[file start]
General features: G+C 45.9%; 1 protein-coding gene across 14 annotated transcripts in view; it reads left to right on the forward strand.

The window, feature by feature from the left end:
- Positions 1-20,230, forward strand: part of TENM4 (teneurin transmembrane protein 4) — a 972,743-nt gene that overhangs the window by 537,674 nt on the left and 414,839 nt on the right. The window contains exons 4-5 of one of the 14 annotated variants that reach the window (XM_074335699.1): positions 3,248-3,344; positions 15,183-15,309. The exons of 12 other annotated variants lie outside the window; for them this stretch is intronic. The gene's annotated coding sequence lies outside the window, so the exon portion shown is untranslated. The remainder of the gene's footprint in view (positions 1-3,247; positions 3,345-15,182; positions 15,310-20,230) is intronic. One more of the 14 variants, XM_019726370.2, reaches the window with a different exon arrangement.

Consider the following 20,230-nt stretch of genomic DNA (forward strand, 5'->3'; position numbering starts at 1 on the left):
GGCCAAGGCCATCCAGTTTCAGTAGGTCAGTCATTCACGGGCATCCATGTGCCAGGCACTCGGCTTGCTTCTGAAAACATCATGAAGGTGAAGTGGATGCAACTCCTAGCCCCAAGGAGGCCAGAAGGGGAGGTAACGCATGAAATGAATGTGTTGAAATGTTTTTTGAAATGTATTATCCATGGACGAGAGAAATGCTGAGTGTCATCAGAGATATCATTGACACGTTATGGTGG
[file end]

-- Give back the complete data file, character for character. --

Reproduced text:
General features: G+C 45.9%; 1 protein-coding gene across 14 annotated transcripts in view; it reads left to right on the forward strand.

The window, feature by feature from the left end:
- Positions 1-20,230, forward strand: part of TENM4 (teneurin transmembrane protein 4) — a 972,743-nt gene that overhangs the window by 537,674 nt on the left and 414,839 nt on the right. The window contains exons 4-5 of one of the 14 annotated variants that reach the window (XM_074335699.1): positions 3,248-3,344; positions 15,183-15,309. The exons of 12 other annotated variants lie outside the window; for them this stretch is intronic. The gene's annotated coding sequence lies outside the window, so the exon portion shown is untranslated. The remainder of the gene's footprint in view (positions 1-3,247; positions 3,345-15,182; positions 15,310-20,230) is intronic. One more of the 14 variants, XM_019726370.2, reaches the window with a different exon arrangement.

Consider the following 20,230-nt stretch of genomic DNA (forward strand, 5'->3'; position numbering starts at 1 on the left):
GGCCAAGGCCATCCAGTTTCAGTAGGTCAGTCATTCACGGGCATCCATGTGCCAGGCACTCGGCTTGCTTCTGAAAACATCATGAAGGTGAAGTGGATGCAACTCCTAGCCCCAAGGAGGCCAGAAGGGGAGGTAACGCATGAAATGAATGTGTTGAAATGTTTTTTGAAATGTATTATCCATGGACGAGAGAAATGCTGAGTGTCATCAGAGATATCATTGACACGTTATGGTGG